There was no greater moment in preparing the revival of musical “The Color Purple” on Broadway than when Alice Walker, author of the Pulitzer Prize-winning novel, sat in on rehearsal for a full afternoon.
No one in the cast will forget Walker’s comments any more than her peaceful, empowering demeanor, says Associate Director Matthew DiCarlo.
“It was great to hear how happy she was that this production reminded her so much of the novel she wrote and that it’s really reflected in this current production,” DiCarlo remembers. “That was the greatest gift of all.”
This praise is not surprising.
The revival of “The Color Purple,” headed to The Smith Center April 24 to 29, places its spotlight squarely on the show’s powerful storyline and inspiring characters.
The look, the feel and even the music of the show — which earned a Tony for Best Musical Revival — is a world away from the first Broadway portrayal of “The Color Purple” that toured the nation years ago, DiCarlo emphasizes.
“The producers and writers wanted to try something different. A much more stripped-down, streamlined version that could focus on the heart of the show and its humanity,” DiCarlo says. “To people who saw the show before, I always say, ‘You’re going to feel like you’re seeing a new musical.’”
A Subtle Set for an Emotional Story
The vast reworking of the show under the vision of Director John Doyle included dramatically minimizing the set design and costuming, DiCarlo says.
In fact, the show’s only set design is wood platforming and chairs.
“The actors move the chairs around to create every location, whether church pews or a bar,” DiCarlo explains. “It allows the audience to participate in creating the physical world of the show themselves.”
This also ensures that nothing overshadows the intensely emotional storyline or the actors’ riveting portrayals, he adds.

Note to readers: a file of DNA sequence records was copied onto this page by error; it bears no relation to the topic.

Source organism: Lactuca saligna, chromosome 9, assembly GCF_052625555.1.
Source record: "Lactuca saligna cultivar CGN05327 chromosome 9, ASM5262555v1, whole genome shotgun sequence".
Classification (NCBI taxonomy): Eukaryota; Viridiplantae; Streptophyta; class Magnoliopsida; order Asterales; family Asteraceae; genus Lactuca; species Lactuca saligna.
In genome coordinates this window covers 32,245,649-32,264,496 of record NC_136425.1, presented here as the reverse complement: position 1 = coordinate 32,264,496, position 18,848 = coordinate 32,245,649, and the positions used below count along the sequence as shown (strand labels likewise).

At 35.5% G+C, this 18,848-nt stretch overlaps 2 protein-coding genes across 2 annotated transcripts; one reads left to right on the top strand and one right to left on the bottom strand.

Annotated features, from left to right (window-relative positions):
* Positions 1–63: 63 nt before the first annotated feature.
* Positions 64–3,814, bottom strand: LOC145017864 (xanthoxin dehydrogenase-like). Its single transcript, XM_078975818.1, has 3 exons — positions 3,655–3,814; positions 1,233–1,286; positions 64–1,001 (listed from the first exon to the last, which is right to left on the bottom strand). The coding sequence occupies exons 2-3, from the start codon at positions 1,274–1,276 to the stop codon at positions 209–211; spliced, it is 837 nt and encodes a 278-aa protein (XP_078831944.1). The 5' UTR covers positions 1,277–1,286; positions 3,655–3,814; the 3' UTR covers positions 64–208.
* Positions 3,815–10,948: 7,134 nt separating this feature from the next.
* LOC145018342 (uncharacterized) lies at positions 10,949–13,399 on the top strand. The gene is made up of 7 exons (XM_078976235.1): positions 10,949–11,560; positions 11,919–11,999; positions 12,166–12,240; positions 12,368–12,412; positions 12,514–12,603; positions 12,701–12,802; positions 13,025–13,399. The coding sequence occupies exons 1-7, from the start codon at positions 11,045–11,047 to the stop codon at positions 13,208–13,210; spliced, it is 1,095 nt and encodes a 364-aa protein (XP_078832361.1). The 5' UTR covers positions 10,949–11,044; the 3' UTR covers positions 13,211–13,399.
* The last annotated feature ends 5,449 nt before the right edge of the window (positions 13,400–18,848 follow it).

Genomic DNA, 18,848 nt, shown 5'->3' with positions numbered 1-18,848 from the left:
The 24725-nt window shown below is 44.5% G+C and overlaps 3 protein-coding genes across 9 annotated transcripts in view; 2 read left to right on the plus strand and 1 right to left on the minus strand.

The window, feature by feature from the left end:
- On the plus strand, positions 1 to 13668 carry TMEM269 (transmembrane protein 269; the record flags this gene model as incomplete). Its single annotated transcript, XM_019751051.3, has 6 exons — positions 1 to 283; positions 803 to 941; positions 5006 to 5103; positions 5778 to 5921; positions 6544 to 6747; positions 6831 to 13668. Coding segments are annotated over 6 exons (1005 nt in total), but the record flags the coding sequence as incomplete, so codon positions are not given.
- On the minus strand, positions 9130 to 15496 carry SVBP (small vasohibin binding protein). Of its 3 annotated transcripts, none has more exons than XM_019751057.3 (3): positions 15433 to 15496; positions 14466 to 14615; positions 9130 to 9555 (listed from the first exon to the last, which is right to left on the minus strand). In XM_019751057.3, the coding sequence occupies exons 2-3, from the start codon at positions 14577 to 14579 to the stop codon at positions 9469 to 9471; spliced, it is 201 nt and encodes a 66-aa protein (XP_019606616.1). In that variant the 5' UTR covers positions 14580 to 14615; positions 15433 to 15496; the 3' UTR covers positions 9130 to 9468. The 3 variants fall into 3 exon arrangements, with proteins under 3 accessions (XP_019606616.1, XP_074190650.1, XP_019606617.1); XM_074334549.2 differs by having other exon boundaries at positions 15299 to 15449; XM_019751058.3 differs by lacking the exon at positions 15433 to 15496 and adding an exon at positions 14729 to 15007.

“It really brings the focus in to (central character) Celie’s story and the people in her life and their physical and spiritual journeys,” DiCarlo says. “The show doesn’t get lost in lots of scenery changes or flashing lights. It’s really beautifully simple.”
Even the musical’s Grammy-winning score has been reworked from the first version of the Broadway musical.
“The songs you heard the first time are going to sound different. They have been arranged and orchestrated differently,” he says. “I think the score soars in a way that’s completely new and exciting.”
A Storyline Still Relevant Today
With 2018 marking the 35th anniversary of Walker’s novel winning the Pulitzer, DiCarlo strongly feels the storyline still resonates with audiences today.
Many can relate to the incredible transformation of Celie as she defies every obstacle in her life to overcome circumstances in which she’s oppressed, he says.
“By the end of the show, she’s a completely changed woman,” DiCarlo describes. “When she sings her big final number, everyone can connect to that feeling of finally being seen and finally being heard and finally finding their inner strength.”
See the Show
“The Color Purple” runs at The Smith Center April 24 to 29. For tickets, click here.
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